July 16, 2018
Rev. Franklin Graham is headed to England in September -- but the British may be the last to know now that his ads have been pulled off area busses. Of course, nothing about the signs were offensive, unless you consider "hope" to be. And based on the response of local LGBT activists, they do.
Blackpool Transport, the double-decker bus line that was slated to promote Franklin's event, pulled out of the deal after some members of the community complained. "The removal of these adverts is as a result of us listening and acting on customer and public feedback, which we aim to do at all time," said the company manager. Interestingly enough, nothing about the banners had anything to do with social issues or even overtly Christian. The message was simply this: "Time for Hope."
Franklin, who's had a front-row seat for the censorship of religion in the U.S., wasn't surprised. On his Facebook page, he talked about his festival and the obvious need for it around the world.
"I'm sorry that some see hope as offensive, but I can assure you that tens of thousands of people in Blackpool and across the United Kingdom are searching for hope. Sex, drugs, money, even religion -- none of these are the answer. I'm coming to share with everyone in Blackpool, Lancashire, and across North West England that there is One who can give you hope. Hope for today, hope for tomorrow, and hope for eternity. His name is Jesus Christ! Will you pray with me for this event in September and for God to work in a mighty way to transform hearts and lives across this region?"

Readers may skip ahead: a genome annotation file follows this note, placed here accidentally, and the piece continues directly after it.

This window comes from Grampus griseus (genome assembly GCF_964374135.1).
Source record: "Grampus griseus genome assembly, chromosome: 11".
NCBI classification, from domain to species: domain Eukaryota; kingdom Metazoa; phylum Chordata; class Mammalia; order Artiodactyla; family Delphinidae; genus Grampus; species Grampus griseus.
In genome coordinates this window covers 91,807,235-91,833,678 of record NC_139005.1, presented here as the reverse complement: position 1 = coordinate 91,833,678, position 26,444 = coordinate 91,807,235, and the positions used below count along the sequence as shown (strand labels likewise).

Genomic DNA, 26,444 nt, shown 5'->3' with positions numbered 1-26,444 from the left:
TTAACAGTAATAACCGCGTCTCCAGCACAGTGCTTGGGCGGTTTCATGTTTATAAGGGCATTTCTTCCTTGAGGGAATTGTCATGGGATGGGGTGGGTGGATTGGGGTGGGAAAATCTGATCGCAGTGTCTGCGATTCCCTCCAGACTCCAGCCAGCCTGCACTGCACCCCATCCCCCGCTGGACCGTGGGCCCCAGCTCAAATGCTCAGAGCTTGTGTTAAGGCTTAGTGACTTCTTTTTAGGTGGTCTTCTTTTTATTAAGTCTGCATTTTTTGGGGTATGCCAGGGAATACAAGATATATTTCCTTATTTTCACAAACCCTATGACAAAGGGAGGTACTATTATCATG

Of course, the bus company's response was mild compared to two British lawmakers who tried to ban Franklin from the country altogether. As Fox News's Todd Starnes explains, that would be tall task in a country where nearly 200 local churches have worked to plan this Festival of Hope -- "the largest ecumenical Christian event in a generation."
While the U.K. and U.S. differ in several areas (Britain doesn't have the First Amendment protections we do, for one), this ferocious push to sideline Christians is something we both have in common. As in America, these small minorities aren't just going after the vocal opponents of their behavior -- they want to silence anyone preaching the Gospel. Fortunately for the people of England, Franklin isn't easily dissuaded. He'll take that message to the U.K. and around the world for the same reason his father did: because God's love is too important not to.
Tony Perkins' Washington Update is written with the aid of FRC senior writers.